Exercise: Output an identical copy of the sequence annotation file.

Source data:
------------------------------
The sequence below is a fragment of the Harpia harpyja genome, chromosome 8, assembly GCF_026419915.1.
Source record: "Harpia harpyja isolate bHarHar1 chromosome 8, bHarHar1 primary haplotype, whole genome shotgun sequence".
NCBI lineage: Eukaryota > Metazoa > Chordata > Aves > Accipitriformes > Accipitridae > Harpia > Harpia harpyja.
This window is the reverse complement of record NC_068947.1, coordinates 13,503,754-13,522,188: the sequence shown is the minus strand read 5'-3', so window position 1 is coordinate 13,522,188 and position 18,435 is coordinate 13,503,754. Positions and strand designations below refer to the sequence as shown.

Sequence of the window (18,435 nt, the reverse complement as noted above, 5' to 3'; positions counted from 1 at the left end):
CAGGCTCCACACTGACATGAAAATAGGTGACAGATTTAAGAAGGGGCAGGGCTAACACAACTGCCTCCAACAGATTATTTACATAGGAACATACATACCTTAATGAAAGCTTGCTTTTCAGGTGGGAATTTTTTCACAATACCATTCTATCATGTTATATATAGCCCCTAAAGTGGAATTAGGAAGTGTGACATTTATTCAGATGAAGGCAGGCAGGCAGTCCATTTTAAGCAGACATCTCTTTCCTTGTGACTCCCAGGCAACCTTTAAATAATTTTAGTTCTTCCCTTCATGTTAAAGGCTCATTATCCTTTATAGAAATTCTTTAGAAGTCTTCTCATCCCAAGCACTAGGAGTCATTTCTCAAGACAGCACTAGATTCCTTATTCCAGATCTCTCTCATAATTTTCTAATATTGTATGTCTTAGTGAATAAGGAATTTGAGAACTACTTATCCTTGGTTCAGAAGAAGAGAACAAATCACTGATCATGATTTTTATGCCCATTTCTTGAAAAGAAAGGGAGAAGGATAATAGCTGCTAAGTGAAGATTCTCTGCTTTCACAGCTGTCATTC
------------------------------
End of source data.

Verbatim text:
The sequence below is a fragment of the Harpia harpyja genome, chromosome 8, assembly GCF_026419915.1.
Source record: "Harpia harpyja isolate bHarHar1 chromosome 8, bHarHar1 primary haplotype, whole genome shotgun sequence".
NCBI lineage: Eukaryota > Metazoa > Chordata > Aves > Accipitriformes > Accipitridae > Harpia > Harpia harpyja.
This window is the reverse complement of record NC_068947.1, coordinates 13,503,754-13,522,188: the sequence shown is the minus strand read 5'-3', so window position 1 is coordinate 13,522,188 and position 18,435 is coordinate 13,503,754. Positions and strand designations below refer to the sequence as shown.

Sequence of the window (18,435 nt, the reverse complement as noted above, 5' to 3'; positions counted from 1 at the left end):
CAGGCTCCACACTGACATGAAAATAGGTGACAGATTTAAGAAGGGGCAGGGCTAACACAACTGCCTCCAACAGATTATTTACATAGGAACATACATACCTTAATGAAAGCTTGCTTTTCAGGTGGGAATTTTTTCACAATACCATTCTATCATGTTATATATAGCCCCTAAAGTGGAATTAGGAAGTGTGACATTTATTCAGATGAAGGCAGGCAGGCAGTCCATTTTAAGCAGACATCTCTTTCCTTGTGACTCCCAGGCAACCTTTAAATAATTTTAGTTCTTCCCTTCATGTTAAAGGCTCATTATCCTTTATAGAAATTCTTTAGAAGTCTTCTCATCCCAAGCACTAGGAGTCATTTCTCAAGACAGCACTAGATTCCTTATTCCAGATCTCTCTCATAATTTTCTAATATTGTATGTCTTAGTGAATAAGGAATTTGAGAACTACTTATCCTTGGTTCAGAAGAAGAGAACAAATCACTGATCATGATTTTTATGCCCATTTCTTGAAAAGAAAGGGAGAAGGATAATAGCTGCTAAGTGAAGATTCTCTGCTTTCACAGCTGTCATTC